Almost all of the lead roles in this movie are women, and well-known women, like Melissa McCarthy and Kristen Bell. While they are all women (woohoo for female representation!), they are all well-known, white women. There are only a few women, or men for that matter, of color in this movie and they play largely stereotypical roles with no character development such as, the driver, journalist, and prison guards. “Black women are seen as a particular threat to the purity of the white family, and their absence or lowly status in the film is used to accentuate the privileged status of the white woman” (Hollinger 201). As you can see, this movie is very whitewashed, and it only helps reinforce Michelle’s stereotype of a “bitchy boss.” Although there are queer references in the movie, they are almost always used to make fun of another character, or to make another character feel uncomfortable.


I had the pleasure of watching this film at the Northwoods Cinema 10, in Owatonna, MN. It is placed in a middle-income section of the city. As the name suggests, there are ten screens in the theater and the building is in very good condition. The ticket prices have fluctuated throughout the time this theater has existed and as owners have come and gone, but overall they have tried to stay true with the economy in the area. A normal showing of this movie would cost $8.50, but because I went on a $5 Tuesday, which is a big hit here, it was a steal. Normally there is no encouragement to buy food, besides the discouragement to bring any food into the theater, but on Tuesdays, you can get free popcorn with a purchase of any size drink. We did not buy anything, which does not go against our norm.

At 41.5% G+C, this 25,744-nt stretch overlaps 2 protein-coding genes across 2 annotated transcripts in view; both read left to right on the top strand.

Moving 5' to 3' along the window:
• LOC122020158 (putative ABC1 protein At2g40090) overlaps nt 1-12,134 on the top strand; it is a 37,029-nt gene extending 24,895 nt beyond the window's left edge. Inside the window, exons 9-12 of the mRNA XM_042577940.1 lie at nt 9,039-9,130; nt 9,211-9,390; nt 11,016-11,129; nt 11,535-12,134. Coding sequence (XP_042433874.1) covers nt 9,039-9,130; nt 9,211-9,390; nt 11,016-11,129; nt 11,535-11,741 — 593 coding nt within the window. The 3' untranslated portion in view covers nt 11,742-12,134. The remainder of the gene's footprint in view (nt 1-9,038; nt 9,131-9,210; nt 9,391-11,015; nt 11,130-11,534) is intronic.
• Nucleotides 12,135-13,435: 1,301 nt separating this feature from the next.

In the end, I did not react any differently than I would have if I had watched this film in my home. The audience, of mostly young women, did nothing surprising and I was not shocked by this. Many of Melissa McCarthy’s movies have a pattern, or a theme if you will, so most of the time you know what to expect. The Boss did not break her comedy genre and character norm. Not only was I not shocked by the movie, but I also was not shocked by the character’s bitchy role. I feel like that stereotype, like many others, will never die, which is probably why it is a stereotype, right? Although some of the representations were poor ones, I am still a diehard fan of the leading lady and Kristen Bell. It may have not been the next Bridesmaids, but I had many good laughs and would enjoy watching this movie again.


Works Cited

Gill, Rosalind. “Postfeminist Media Culture:Elements of a Sensibility.” European Journal of Cultural Studies 10.2 (2007): 147-66. Web.
Hollinger, Karen. “Feminist Film Studies and Race.” Feminist Film Studies (2012): 190-204. Web.